Tammy Solomon Gray is tough. She grew up in the tough shadows of the projects. She’s also had to deal with the tough challenges of physical disabilities since being diagnosed with multiple sclerosis at age 21. So it’s no wonder she practices tough love when counseling poor-performing students as an assistant principal at Cheviot Elementary in Cincinnati.
“I tell kids, ‘I don’t want to hear your excuses. I grew up in Winton Terrace and have three degrees, two cars and a house with two-and-a-half baths. I know that hard work is the only way to get out of the projects, and you can do it, too, if you use your head for something other than a hat rack,’ ” she says.
“I tell them, ‘We’re going up the escalator to crazy, because it’s crazy not to learn something at school.’ I explain to them what happens every step of the way and remind them that in-house detention is next. I tell them ‘When you’re ready to be a student and not a little terrorist,’ they usually come back.”
Behind the tough exterior, though, is a soft heart that has led her to voluntarily serve on the boards of United Cerebral Palsy of Greater Cincinnati and 4C for Children, both nonprofit organizations dedicated to helping at-risk children and handicapped adults.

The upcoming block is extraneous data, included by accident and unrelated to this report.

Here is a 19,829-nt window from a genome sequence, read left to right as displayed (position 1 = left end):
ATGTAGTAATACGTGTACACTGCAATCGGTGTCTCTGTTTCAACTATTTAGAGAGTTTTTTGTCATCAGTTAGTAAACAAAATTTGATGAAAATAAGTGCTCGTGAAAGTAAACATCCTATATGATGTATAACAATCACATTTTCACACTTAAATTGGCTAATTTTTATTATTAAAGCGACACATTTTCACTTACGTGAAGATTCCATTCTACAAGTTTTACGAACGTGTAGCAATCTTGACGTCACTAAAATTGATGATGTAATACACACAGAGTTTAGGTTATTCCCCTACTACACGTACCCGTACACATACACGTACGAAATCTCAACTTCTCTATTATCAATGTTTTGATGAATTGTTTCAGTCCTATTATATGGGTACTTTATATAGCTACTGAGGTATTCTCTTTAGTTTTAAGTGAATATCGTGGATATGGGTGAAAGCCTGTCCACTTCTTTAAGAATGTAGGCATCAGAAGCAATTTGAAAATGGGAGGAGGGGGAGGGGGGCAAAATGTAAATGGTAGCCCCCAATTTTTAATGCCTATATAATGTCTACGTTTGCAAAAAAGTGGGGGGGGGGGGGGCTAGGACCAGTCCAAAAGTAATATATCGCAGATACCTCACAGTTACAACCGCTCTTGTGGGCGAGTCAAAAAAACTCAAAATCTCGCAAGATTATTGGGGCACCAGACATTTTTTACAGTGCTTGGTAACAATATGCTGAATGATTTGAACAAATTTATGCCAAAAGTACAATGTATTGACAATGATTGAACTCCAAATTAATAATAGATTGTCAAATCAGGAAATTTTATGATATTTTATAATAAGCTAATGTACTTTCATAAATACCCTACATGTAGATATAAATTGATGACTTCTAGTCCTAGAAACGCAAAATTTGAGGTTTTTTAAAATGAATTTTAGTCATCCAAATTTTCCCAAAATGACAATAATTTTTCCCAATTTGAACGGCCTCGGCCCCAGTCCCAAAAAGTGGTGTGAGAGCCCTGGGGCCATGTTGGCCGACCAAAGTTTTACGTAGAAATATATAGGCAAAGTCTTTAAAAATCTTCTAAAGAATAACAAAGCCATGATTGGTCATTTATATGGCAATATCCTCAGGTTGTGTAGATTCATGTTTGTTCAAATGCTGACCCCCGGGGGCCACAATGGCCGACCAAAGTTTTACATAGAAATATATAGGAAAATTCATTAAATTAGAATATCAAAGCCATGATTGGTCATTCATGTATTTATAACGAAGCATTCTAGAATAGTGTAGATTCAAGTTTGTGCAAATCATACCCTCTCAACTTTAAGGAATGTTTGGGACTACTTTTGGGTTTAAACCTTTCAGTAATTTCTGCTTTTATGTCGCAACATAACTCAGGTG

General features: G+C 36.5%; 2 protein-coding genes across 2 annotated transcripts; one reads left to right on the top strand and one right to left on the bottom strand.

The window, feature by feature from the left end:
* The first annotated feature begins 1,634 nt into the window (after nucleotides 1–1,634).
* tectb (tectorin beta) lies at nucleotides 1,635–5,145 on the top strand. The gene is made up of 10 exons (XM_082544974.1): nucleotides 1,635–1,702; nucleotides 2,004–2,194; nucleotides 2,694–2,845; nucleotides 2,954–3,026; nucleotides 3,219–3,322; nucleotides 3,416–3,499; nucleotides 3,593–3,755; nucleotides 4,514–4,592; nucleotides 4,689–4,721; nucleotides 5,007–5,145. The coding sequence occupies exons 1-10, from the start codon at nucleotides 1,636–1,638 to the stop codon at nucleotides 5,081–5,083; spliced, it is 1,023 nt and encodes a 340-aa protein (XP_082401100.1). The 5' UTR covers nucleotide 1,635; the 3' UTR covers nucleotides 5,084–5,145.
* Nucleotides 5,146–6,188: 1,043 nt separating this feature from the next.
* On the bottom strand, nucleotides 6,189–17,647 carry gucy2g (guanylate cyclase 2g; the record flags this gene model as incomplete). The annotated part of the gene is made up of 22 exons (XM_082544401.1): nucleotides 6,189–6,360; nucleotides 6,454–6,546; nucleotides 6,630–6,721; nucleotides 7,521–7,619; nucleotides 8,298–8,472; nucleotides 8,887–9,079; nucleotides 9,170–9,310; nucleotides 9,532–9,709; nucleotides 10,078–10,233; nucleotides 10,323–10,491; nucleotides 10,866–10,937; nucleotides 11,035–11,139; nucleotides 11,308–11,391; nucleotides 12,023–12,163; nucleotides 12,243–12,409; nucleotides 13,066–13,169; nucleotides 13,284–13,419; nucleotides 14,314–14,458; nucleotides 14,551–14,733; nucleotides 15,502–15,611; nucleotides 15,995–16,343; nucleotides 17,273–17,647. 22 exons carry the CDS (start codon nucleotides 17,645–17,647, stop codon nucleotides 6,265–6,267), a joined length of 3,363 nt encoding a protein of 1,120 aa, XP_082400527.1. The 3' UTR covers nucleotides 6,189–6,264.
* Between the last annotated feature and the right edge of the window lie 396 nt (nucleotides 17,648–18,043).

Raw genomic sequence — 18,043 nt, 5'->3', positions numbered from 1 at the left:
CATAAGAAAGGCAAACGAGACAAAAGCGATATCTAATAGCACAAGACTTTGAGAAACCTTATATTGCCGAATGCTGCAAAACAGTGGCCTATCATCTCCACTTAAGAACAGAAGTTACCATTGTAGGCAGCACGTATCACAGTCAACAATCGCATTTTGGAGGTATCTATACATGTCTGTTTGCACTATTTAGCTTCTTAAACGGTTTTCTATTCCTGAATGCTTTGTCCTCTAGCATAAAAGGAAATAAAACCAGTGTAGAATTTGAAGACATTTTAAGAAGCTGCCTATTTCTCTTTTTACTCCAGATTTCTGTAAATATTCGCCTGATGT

“It was always something I wanted to do, but now that my son’s older I can do more,” she says. “There’s a time and a place for everything. It’s time for me to do important work for free. Some people on boards bring money and influence. I bring content and expertise.”
Gray, who earned a Master of Education from Xavier in 2000, credits her parents and grandparents for inspiring her to challenge herself, to improve her life circumstances and then do the same for others.
“These are game-changing organizations,” she says. “4C touches them at the beginning as youngsters and UCP touches them as they become adults. I get them coming to me as young students and leaving me as young adults—that’s the common thread.” And if any of the people start heading down the wrong path, she’ll let them know. “It’s like my mom used to say, ‘It’s not where you live, but how you live.’”